North America

California Expands Restrictions on Employers’ Use of Non-Disclosure Provisions

California Governor Gavin Newsom recently signed into law SB-331, which imposes restrictions on the non-disclosure and non-disparagement provisions that employers can include in agreements with employees.While California law already included restrictions on such provisions, the law expands these prohibitions further. Read more…

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Grassi in Crain’s Cleveland Business Tax Tips: Early termination of the Employee Retention Credit and potential personal liability

McDonald Hopkins member Carl Grassi authored the December 12 edition of Crain’s Cleveland Business’ Tax Tips on “Early termination of the Employee Retention Credit and potential personal liability.”

In the article, Grassi warns, “The early termination of the ERC could cause problems for those businesses that already monetized the credit for wages paid beginning Oct. 1, 2021. The ERC is claimed on the Form 941 quarterly payroll tax return, but the rules allow a business to monetize the credit early by retaining the federal payroll taxes withheld from its employees’ wages, rather than depositing the money with the IRS. As a result, some businesses will not have deposited their tax withholding obligations for Q4 2021 in anticipation of receiving the credit.”

You can read the entire piece at by clicking here.

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Connolly Gallagher Welcomes Alan R. Silverstein and Regina S. Schoenberg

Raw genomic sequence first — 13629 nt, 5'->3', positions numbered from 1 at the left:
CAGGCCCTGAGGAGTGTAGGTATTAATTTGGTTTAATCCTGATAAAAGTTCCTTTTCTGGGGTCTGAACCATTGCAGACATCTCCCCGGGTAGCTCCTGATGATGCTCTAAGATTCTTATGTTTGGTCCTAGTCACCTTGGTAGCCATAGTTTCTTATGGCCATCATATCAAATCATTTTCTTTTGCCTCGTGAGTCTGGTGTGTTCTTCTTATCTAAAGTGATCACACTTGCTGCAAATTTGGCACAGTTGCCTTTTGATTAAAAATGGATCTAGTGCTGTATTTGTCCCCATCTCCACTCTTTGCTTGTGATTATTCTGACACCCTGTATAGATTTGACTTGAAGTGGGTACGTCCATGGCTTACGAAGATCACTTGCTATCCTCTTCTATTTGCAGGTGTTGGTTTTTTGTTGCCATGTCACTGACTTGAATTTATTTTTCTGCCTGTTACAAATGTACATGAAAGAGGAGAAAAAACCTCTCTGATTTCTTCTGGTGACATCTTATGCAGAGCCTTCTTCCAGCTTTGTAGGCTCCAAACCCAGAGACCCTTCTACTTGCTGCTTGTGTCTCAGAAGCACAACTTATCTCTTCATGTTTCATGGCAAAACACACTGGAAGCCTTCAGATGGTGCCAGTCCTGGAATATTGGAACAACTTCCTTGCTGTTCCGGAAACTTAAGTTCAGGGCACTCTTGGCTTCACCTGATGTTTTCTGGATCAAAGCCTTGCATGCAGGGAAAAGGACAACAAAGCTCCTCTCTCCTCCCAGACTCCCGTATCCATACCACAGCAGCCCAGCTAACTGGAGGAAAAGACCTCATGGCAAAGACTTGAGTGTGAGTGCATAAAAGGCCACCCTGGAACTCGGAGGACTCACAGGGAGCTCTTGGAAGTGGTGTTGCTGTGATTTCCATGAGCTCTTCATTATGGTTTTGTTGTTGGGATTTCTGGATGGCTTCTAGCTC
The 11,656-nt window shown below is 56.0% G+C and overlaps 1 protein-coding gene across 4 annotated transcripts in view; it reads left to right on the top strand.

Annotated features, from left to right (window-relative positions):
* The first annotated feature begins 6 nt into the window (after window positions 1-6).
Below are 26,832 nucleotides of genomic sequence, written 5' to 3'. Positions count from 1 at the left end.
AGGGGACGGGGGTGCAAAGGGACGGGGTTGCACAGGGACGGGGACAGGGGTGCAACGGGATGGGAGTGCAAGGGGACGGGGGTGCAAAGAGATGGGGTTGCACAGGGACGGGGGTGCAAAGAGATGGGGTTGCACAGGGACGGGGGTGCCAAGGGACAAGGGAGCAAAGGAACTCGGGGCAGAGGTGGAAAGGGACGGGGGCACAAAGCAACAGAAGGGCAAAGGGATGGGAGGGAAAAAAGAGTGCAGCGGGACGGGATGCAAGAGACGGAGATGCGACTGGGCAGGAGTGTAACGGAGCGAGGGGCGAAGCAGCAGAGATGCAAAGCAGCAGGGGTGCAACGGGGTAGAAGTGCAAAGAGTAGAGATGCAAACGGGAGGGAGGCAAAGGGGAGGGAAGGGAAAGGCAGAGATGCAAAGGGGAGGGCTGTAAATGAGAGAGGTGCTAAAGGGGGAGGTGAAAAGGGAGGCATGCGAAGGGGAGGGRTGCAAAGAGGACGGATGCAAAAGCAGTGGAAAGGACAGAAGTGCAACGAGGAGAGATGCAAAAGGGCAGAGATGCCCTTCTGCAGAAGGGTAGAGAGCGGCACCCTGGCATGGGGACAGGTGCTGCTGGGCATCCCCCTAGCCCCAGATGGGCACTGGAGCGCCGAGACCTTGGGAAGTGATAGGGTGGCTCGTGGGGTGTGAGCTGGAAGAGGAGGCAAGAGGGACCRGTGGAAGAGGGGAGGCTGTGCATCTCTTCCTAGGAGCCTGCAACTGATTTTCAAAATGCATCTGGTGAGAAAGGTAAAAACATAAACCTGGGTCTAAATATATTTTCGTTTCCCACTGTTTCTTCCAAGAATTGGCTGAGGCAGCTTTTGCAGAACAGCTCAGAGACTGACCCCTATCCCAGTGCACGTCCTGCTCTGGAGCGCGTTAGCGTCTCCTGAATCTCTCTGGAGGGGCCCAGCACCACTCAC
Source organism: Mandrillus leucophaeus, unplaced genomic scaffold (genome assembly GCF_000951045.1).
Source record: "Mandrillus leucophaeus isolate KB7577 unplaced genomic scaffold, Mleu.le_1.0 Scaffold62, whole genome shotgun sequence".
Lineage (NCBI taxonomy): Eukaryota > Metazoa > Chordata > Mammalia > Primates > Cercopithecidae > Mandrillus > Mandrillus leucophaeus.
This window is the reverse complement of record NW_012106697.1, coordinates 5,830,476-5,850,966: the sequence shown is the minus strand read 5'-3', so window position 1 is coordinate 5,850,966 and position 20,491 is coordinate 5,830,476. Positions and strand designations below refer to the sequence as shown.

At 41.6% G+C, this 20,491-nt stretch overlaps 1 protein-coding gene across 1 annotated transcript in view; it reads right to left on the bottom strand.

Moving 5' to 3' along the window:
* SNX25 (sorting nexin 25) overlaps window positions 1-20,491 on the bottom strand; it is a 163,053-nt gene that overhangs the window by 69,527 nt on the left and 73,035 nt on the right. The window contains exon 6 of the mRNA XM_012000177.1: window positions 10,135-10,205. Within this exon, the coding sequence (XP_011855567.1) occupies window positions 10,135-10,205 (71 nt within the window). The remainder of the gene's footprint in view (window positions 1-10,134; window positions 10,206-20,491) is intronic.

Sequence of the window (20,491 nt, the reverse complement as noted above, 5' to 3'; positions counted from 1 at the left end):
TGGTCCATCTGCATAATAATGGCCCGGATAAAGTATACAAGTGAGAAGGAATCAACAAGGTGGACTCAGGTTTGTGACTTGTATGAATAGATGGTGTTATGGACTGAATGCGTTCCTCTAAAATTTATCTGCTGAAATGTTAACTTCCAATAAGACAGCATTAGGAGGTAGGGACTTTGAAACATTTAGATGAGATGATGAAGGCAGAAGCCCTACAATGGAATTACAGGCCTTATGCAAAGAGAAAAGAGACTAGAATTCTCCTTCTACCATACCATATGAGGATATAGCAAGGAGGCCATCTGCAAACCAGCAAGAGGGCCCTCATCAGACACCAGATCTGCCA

Regina Schoenberg and Alan Silverstein at the Wilmington officeConnolly Gallagher is pleased to announce the addition of two new attorneys.

Alan R. Silverstein has joined the firm as a Partner in the Intellectual Property Litigation and Delaware Business, Commercial, and Corporate Litigation practice groups. Alan has extensive experience in commercial and complex litigation, with a focus on patent litigation, trademark litigation, and trade secret litigation. In addition, he has regularly represented clients in contract disputes and business tort matters in both Delaware and federal courts. He is experienced with all phases of litigation including large-scale electronic discovery and managing scientific experts. Alan earned his J.D. from Temple University Beasley School of Law and a bachelor of science from Ursinus College. Alan is a member of the American Intellectual Property Law Association and the Richard K. Herrmann Technology American Inn of Court.

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Non-compete agreements are enforceable – to the extent they are reasonable

This article is part of a McDonald Hopkins series on developments in restrictive covenant law that dives deeper into how employers can protect their business interests in light of state – and potentially federal – limitations, strategies for revising employers’ non-compete and non-solicitation agreements, and other topics that will help businesses navigate the changing landscape of employee restrictive covenants.

The Michigan Court of Appeals recently reiterated a common sentiment among courts across jurisdictions – “non-competition agreements are only enforceable to the extent they are reasonable.” Read more…

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Video: Employee Privacy and COVID-19, CMS Vaccine Mandate on Hold, Independent Contractor Classification – Employment Law This Week

As featured in #WorkforceWednesday: This week, we look at complying with the rules that require employers to keep employee COVID-19 vaccination and testing information confidential.

HIPAA, Employee Privacy Protections, and COVID-19

Regulations for employee COVID-19 vaccination or testing remain in limbo, but many employers are crafting policies to ensure that they are keeping employee vaccination and testing information confidential, regardless of what happens in the courts. Attorney Denise Dadika tells us more.